NYU's Michael Levine, writing in the Financial Times, has an interesting take on how GM's bankruptcy differs from a normal bankruptcy filing:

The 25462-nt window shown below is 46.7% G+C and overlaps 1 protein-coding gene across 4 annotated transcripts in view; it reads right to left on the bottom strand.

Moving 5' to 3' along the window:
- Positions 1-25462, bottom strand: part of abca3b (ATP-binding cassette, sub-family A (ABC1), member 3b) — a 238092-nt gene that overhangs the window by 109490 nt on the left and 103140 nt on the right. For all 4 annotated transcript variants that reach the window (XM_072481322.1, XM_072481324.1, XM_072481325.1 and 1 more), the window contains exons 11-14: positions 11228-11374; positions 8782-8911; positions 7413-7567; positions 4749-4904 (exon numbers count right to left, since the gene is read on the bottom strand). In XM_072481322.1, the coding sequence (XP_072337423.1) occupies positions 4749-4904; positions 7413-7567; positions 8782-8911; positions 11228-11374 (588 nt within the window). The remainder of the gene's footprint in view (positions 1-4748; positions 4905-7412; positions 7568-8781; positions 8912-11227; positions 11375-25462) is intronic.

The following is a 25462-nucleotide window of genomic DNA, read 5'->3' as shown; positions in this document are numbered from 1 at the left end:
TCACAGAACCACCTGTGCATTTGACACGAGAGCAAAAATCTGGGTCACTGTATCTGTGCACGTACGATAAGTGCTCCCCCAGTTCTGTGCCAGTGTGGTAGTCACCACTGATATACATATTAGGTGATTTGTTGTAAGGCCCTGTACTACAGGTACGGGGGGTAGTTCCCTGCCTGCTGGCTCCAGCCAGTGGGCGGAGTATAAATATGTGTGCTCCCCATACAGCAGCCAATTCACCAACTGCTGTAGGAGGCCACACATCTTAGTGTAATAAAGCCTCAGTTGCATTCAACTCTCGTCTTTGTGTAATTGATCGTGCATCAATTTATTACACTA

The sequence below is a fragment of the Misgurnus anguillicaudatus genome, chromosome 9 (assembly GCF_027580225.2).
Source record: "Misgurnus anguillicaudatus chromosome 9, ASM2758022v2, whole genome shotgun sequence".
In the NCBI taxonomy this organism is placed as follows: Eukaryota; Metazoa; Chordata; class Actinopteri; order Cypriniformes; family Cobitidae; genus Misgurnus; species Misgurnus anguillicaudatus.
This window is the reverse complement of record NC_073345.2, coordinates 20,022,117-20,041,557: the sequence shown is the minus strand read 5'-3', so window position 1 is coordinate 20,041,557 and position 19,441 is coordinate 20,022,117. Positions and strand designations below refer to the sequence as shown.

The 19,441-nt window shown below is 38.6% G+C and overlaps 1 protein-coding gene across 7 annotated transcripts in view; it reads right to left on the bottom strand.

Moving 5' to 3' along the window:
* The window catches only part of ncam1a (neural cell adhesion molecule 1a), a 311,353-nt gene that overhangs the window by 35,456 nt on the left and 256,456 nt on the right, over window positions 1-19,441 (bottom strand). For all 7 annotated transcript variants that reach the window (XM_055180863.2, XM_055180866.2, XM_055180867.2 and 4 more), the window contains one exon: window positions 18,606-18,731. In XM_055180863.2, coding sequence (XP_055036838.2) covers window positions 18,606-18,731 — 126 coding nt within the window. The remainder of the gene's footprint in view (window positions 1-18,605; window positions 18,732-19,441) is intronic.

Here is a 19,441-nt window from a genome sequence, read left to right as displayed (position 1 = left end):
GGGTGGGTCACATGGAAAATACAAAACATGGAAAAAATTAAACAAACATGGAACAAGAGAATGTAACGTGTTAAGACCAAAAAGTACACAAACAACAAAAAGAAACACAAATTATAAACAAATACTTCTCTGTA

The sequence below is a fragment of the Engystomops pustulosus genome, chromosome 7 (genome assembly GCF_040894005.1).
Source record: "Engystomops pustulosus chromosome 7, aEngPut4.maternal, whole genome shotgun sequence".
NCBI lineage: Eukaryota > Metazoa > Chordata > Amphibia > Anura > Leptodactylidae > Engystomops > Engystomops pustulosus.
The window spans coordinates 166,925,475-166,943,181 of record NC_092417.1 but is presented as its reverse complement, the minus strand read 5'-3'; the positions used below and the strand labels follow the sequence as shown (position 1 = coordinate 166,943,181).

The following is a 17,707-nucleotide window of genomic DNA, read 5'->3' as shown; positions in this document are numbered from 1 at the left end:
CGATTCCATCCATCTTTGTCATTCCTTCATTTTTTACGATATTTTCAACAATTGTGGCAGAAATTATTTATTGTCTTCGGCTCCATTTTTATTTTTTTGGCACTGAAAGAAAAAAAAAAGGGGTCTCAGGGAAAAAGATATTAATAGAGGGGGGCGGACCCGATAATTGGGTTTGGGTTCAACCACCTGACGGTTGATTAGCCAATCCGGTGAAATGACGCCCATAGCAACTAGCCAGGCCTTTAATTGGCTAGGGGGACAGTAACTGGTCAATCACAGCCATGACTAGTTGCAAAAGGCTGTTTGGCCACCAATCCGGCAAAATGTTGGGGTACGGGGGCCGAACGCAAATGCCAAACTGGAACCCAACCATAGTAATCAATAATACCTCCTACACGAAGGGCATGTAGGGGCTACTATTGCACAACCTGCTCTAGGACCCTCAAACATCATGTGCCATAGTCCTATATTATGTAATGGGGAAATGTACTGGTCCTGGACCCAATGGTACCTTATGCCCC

the Obama administration overtly played favourites to get the United Auto Workers protection it would not have received under Section 1113, probably elevating costs in a way that will damage prospects for a successful reorganisation. It made and imposed business judgments on GM about what cars to make and what plants to close (and perhaps about suppliers and distribution) that no one in the government or on the task force had the experience to make and for which no one would be financially accountable. Worst of all, despite Sunday's desperate attempt to distance itself from GM's future decisions, it left its fingerprints all over the new plan. Inevitably the White House will take political and hence financial responsibility for its success, relieving pressure on management and labour to succeed.